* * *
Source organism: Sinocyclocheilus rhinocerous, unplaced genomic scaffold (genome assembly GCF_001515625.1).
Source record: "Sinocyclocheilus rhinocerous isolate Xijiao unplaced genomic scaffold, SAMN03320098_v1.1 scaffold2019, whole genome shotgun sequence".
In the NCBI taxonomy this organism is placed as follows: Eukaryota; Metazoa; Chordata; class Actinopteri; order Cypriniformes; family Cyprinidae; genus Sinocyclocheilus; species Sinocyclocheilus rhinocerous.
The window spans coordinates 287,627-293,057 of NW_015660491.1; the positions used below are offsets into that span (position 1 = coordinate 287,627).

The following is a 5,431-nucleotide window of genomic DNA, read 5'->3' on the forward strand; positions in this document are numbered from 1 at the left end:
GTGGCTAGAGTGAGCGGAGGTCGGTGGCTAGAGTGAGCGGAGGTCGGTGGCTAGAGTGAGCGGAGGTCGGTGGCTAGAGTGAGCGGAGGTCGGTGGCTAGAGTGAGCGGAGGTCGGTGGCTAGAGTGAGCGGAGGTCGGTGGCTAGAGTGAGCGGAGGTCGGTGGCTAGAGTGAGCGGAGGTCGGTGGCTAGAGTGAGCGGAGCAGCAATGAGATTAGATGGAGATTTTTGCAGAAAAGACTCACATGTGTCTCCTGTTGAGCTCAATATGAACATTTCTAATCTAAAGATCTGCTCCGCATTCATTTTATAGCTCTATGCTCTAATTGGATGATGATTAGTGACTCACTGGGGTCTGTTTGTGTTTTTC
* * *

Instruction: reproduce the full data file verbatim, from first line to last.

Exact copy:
Source organism: Sinocyclocheilus rhinocerous, unplaced genomic scaffold (genome assembly GCF_001515625.1).
Source record: "Sinocyclocheilus rhinocerous isolate Xijiao unplaced genomic scaffold, SAMN03320098_v1.1 scaffold2019, whole genome shotgun sequence".
In the NCBI taxonomy this organism is placed as follows: Eukaryota; Metazoa; Chordata; class Actinopteri; order Cypriniformes; family Cyprinidae; genus Sinocyclocheilus; species Sinocyclocheilus rhinocerous.
The window spans coordinates 287,627-293,057 of NW_015660491.1; the positions used below are offsets into that span (position 1 = coordinate 287,627).

The following is a 5,431-nucleotide window of genomic DNA, read 5'->3' on the forward strand; positions in this document are numbered from 1 at the left end:
GTGGCTAGAGTGAGCGGAGGTCGGTGGCTAGAGTGAGCGGAGGTCGGTGGCTAGAGTGAGCGGAGGTCGGTGGCTAGAGTGAGCGGAGGTCGGTGGCTAGAGTGAGCGGAGGTCGGTGGCTAGAGTGAGCGGAGGTCGGTGGCTAGAGTGAGCGGAGGTCGGTGGCTAGAGTGAGCGGAGGTCGGTGGCTAGAGTGAGCGGAGCAGCAATGAGATTAGATGGAGATTTTTGCAGAAAAGACTCACATGTGTCTCCTGTTGAGCTCAATATGAACATTTCTAATCTAAAGATCTGCTCCGCATTCATTTTATAGCTCTATGCTCTAATTGGATGATGATTAGTGACTCACTGGGGTCTGTTTGTGTTTTTC